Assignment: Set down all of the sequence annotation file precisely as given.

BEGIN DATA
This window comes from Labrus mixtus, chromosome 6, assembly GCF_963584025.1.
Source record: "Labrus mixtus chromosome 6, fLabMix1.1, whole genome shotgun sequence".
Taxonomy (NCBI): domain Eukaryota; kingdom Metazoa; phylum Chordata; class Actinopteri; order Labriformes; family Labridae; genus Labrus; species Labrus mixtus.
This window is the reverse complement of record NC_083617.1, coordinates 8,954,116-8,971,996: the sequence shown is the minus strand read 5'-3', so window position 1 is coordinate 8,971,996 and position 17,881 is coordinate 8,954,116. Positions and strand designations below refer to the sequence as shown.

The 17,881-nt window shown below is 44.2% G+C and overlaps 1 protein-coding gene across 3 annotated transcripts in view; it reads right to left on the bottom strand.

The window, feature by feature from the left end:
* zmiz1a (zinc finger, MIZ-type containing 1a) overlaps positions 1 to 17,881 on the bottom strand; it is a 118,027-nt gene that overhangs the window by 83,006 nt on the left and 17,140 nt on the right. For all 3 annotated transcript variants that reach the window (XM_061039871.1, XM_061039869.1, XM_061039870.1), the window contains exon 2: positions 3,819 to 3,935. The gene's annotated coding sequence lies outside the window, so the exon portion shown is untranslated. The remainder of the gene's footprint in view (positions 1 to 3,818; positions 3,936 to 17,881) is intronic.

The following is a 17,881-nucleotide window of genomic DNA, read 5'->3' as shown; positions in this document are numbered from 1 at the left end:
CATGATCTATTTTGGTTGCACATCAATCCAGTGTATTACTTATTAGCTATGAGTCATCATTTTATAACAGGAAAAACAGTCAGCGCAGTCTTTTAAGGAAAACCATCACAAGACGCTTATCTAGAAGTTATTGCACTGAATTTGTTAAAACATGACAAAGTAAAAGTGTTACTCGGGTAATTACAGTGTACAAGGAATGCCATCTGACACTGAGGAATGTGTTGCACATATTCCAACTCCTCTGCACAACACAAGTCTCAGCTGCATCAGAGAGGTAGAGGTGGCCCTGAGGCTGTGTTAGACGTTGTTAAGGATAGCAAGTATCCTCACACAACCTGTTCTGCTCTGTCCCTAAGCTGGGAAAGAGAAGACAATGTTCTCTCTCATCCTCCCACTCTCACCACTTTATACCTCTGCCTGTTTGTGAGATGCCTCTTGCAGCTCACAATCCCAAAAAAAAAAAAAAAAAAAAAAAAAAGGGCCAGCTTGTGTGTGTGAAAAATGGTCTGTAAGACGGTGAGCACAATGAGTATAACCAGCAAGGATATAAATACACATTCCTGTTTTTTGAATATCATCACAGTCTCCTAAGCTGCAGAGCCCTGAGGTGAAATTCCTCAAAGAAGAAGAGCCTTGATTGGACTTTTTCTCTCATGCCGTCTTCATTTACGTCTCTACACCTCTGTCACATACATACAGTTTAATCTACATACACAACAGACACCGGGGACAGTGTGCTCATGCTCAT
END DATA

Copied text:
This window comes from Labrus mixtus, chromosome 6, assembly GCF_963584025.1.
Source record: "Labrus mixtus chromosome 6, fLabMix1.1, whole genome shotgun sequence".
Taxonomy (NCBI): domain Eukaryota; kingdom Metazoa; phylum Chordata; class Actinopteri; order Labriformes; family Labridae; genus Labrus; species Labrus mixtus.
This window is the reverse complement of record NC_083617.1, coordinates 8,954,116-8,971,996: the sequence shown is the minus strand read 5'-3', so window position 1 is coordinate 8,971,996 and position 17,881 is coordinate 8,954,116. Positions and strand designations below refer to the sequence as shown.

The 17,881-nt window shown below is 44.2% G+C and overlaps 1 protein-coding gene across 3 annotated transcripts in view; it reads right to left on the bottom strand.

The window, feature by feature from the left end:
* zmiz1a (zinc finger, MIZ-type containing 1a) overlaps positions 1 to 17,881 on the bottom strand; it is a 118,027-nt gene that overhangs the window by 83,006 nt on the left and 17,140 nt on the right. For all 3 annotated transcript variants that reach the window (XM_061039871.1, XM_061039869.1, XM_061039870.1), the window contains exon 2: positions 3,819 to 3,935. The gene's annotated coding sequence lies outside the window, so the exon portion shown is untranslated. The remainder of the gene's footprint in view (positions 1 to 3,818; positions 3,936 to 17,881) is intronic.

The following is a 17,881-nucleotide window of genomic DNA, read 5'->3' as shown; positions in this document are numbered from 1 at the left end:
CATGATCTATTTTGGTTGCACATCAATCCAGTGTATTACTTATTAGCTATGAGTCATCATTTTATAACAGGAAAAACAGTCAGCGCAGTCTTTTAAGGAAAACCATCACAAGACGCTTATCTAGAAGTTATTGCACTGAATTTGTTAAAACATGACAAAGTAAAAGTGTTACTCGGGTAATTACAGTGTACAAGGAATGCCATCTGACACTGAGGAATGTGTTGCACATATTCCAACTCCTCTGCACAACACAAGTCTCAGCTGCATCAGAGAGGTAGAGGTGGCCCTGAGGCTGTGTTAGACGTTGTTAAGGATAGCAAGTATCCTCACACAACCTGTTCTGCTCTGTCCCTAAGCTGGGAAAGAGAAGACAATGTTCTCTCTCATCCTCCCACTCTCACCACTTTATACCTCTGCCTGTTTGTGAGATGCCTCTTGCAGCTCACAATCCCAAAAAAAAAAAAAAAAAAAAAAAAAAGGGCCAGCTTGTGTGTGTGAAAAATGGTCTGTAAGACGGTGAGCACAATGAGTATAACCAGCAAGGATATAAATACACATTCCTGTTTTTTGAATATCATCACAGTCTCCTAAGCTGCAGAGCCCTGAGGTGAAATTCCTCAAAGAAGAAGAGCCTTGATTGGACTTTTTCTCTCATGCCGTCTTCATTTACGTCTCTACACCTCTGTCACATACATACAGTTTAATCTACATACACAACAGACACCGGGGACAGTGTGCTCATGCTCAT